Giants and Superstars

Farah Mendelsohn linked to a post announcing a new book of important reprints in our field:

“Long before they were household names, all of the superstar science fiction and fantasy authors in this anthology were just fans with stories and dreams. Now, for the first time ever, fifteen of the genre’s most important authors have come together to show off their first published SF stories, many of them rare and never before collected… An invaluable look at the origins of speculative fiction’s greatest minds, and bursting with insightful advice for beginning writers, this book is a must for any science fiction or fantasy fan, aspiring author, or teacher.”

Sounds good, doesn’t it? But then take a look at oh hell yes here we are talking about tables of contents again and what do we find?

Fourteen men, one woman.

While Nicola Griffith is a very important writer in our field, it’s hard not to start pouring forth with all the obvious female names that are not included. And sure, there are many reasons why an author might not be included in a book like this, rights management being a big one, and sure, there are plenty of male authors who are not included, but…

One woman. Fourteen men.

This is a book that holds itself up as a document, as a teaching aid, as a resource to teach us something about the genre of science fiction. So far what it’s taught me is that women continue to be unvalued.

As Farah says, it’s shameful. It’s also disappointing. Is it really that hard to remember that if you are telling the story of science fiction, you are going to be held accountable for the story you choose to tell?

7 replies on “Giants and Superstars”

  1. […] This post was mentioned on Twitter by Tansy Rayner Roberts. Tansy Rayner Roberts said: on women & sf history and that toc debate AGAIN […]

  2. James Sutter says:

    Hey Tansy! My name’s James Sutter, and I’m the editor of Before They Were Giants.

    Since it sounds like you’ve already read my comments over at Michael Swanwick’s blog, I won’t waste a bunch of space with justifications, save to say that a number of factors went into the author selection, including trying to avoid overlap with the earlier Martin Greenberg anthologies on the same theme (which snagged a lot of my obvious choices, both male and female) and the fact that I was interested primarily in anthologizing the authors whose writing I most enjoy, most of whom happen to be male. (I’m not saying that’s correct, just that it’s how the demographics broke down on my bookshelf. Presumably by next year I’ll have had a lot of recommendations for female authors I wasn’t already familiar with, and that balance will have changed.)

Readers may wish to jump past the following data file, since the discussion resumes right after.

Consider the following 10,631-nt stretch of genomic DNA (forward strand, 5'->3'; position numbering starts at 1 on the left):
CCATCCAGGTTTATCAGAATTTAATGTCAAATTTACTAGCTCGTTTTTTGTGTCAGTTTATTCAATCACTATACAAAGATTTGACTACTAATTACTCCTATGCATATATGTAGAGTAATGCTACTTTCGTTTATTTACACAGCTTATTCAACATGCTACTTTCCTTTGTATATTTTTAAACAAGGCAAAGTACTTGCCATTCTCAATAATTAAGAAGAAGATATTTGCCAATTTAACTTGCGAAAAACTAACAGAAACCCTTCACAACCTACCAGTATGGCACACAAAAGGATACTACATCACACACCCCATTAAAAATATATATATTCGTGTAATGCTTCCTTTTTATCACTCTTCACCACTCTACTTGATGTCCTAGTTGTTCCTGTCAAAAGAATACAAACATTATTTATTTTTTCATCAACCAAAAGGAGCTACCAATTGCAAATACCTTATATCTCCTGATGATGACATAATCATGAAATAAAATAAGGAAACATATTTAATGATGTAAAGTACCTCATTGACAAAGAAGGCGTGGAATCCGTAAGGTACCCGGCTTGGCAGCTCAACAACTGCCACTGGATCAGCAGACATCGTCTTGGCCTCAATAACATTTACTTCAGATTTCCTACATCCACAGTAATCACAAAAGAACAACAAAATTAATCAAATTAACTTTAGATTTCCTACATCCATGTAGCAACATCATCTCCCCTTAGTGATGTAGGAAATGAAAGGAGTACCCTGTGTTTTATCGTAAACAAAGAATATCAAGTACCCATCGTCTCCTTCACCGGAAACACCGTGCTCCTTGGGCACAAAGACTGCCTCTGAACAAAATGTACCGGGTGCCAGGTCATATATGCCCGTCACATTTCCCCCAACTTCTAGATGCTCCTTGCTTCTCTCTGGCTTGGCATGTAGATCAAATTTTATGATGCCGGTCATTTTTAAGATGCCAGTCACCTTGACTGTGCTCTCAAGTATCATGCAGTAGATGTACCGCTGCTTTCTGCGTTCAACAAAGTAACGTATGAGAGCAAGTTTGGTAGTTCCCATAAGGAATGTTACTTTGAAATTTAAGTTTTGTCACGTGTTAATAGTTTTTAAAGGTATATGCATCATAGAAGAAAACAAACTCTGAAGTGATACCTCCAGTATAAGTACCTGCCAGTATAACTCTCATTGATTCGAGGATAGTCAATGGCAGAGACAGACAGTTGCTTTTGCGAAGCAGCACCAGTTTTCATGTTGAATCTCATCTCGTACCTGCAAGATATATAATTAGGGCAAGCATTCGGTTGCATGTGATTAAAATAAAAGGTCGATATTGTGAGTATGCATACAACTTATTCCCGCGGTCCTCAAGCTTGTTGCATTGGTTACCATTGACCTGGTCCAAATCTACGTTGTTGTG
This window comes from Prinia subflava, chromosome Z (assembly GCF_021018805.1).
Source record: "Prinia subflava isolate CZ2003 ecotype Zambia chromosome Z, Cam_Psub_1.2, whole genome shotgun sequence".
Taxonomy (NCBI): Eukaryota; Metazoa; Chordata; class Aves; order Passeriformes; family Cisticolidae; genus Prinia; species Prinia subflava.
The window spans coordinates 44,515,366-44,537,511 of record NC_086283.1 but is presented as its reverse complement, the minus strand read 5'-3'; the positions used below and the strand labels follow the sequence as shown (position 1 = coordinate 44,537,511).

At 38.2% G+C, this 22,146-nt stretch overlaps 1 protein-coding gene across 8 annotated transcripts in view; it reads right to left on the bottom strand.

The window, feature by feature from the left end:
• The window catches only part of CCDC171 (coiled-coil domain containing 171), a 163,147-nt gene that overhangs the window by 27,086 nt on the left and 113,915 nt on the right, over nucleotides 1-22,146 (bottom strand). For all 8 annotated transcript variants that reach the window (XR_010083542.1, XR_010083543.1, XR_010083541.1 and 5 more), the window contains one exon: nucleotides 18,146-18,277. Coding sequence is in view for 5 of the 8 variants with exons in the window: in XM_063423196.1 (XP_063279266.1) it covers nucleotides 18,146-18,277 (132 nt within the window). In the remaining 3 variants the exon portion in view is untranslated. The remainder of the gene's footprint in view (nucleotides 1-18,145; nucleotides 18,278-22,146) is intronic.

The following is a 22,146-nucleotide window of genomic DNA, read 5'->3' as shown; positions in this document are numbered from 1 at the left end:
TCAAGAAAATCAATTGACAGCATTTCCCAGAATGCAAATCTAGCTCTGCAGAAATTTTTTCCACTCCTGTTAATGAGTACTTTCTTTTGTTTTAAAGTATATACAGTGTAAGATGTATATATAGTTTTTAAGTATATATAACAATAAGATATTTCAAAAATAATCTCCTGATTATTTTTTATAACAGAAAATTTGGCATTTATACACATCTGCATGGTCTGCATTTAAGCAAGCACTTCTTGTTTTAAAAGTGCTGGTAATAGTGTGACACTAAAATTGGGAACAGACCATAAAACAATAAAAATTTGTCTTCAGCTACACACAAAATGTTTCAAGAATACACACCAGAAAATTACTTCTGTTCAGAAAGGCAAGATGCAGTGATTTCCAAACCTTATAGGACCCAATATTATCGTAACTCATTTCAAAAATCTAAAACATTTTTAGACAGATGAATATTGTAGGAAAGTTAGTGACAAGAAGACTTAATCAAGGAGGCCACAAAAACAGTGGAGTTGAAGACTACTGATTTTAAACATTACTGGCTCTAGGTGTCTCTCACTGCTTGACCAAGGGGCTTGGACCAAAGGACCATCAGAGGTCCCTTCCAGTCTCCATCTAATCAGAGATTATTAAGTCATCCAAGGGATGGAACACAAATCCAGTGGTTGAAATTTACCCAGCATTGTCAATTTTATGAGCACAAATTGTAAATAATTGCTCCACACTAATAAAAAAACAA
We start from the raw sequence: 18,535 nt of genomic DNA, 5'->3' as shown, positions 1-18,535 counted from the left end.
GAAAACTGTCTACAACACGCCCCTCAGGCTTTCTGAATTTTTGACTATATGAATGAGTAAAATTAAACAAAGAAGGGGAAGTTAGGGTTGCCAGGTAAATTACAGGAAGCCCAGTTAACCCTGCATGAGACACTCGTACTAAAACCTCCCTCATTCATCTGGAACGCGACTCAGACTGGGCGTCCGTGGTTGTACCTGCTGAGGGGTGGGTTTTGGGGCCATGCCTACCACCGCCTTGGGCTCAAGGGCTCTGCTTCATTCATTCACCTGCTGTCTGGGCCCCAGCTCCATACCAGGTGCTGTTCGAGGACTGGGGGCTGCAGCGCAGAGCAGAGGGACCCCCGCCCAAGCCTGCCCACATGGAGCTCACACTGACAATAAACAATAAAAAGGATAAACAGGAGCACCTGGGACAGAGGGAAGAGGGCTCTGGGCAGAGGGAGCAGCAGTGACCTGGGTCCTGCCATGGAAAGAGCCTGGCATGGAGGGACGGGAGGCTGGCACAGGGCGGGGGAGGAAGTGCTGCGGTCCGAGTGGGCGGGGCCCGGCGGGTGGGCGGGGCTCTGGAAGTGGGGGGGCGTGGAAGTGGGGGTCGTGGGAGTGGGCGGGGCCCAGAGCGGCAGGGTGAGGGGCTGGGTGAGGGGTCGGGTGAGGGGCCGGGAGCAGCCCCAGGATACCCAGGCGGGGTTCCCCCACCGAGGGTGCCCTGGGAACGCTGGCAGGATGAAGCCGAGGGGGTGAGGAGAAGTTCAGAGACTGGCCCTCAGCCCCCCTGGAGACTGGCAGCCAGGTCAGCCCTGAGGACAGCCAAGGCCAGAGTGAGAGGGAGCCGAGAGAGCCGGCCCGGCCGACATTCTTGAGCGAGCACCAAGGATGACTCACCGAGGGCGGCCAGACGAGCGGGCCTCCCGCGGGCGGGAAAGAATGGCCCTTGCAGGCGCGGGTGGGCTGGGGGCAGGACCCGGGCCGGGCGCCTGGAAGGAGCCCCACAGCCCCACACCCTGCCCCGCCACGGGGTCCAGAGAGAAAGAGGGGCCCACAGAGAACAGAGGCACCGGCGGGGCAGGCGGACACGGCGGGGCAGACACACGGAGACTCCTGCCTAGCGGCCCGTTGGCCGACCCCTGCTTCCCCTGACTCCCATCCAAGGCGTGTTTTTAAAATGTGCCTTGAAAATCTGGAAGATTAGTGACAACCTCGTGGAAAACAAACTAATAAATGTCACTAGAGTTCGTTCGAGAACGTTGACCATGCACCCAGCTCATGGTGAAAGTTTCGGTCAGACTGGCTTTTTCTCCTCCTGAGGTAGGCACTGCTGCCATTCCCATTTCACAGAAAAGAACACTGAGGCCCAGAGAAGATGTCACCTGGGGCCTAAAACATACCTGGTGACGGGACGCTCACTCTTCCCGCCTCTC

At the time, it didn’t occur to me to try harder to get more women in the anthology when the folks who accepted turned out to be mostly male, any more than it occurred to me to make sure I had some non-white or LGBT authors. Naive, I admit, but the question of trying to get gender balance never crossed my mind… I simply went after the authors I wanted the most (and who were still alive, and hadn’t been in the Greenberg anthology, and whose first stories were fun, etc.) and when a bunch of rather famous folk took me up on the offer, I was delighted and called it a day.

    In the last 24 hours, it’s become extremely apparent that I made a major mistake, and I assure you that any future anthologies I do are going to have gender balance as a top priority. So please accept my apologies, and know that your message has been received!


  3. tansyrr says:

    Hi James

    Thanks so much for your gracious response, it takes guts to face your critics directly, even over the internet! I’m glad to see that you have heard how important this message is, and that you’re going to try to do better in the future. Gender balance is a really important thing for anthologists to consider, as anthologies contribute so powerfully to the construction of SF history. The time of history leaving women out or consigning them to specialist volumes only needs to be put well and truly behind us.

  4. […] and overly sensitive feminists, and you know, all the usual stuff. Why? Because they talked about yet another anthology with mainly men in I thought about it today when I listened to a whole other podcast that said some […]

  5. […] only one female author. One. Tansyrr disects it at Stitching words, one thread at a time in Giants and Superstars and Girlie Jones discusses how the tendency for issues of sexist bias to be ignored, in Why yes, we […]

  6. […] only one female author. One. Tansyrr disects it at Stitching words, one thread at a time in Giants and Superstars and Girlie Jones discusses how the tendency for issues of sexist bias to be ignored, in Why yes, we […]

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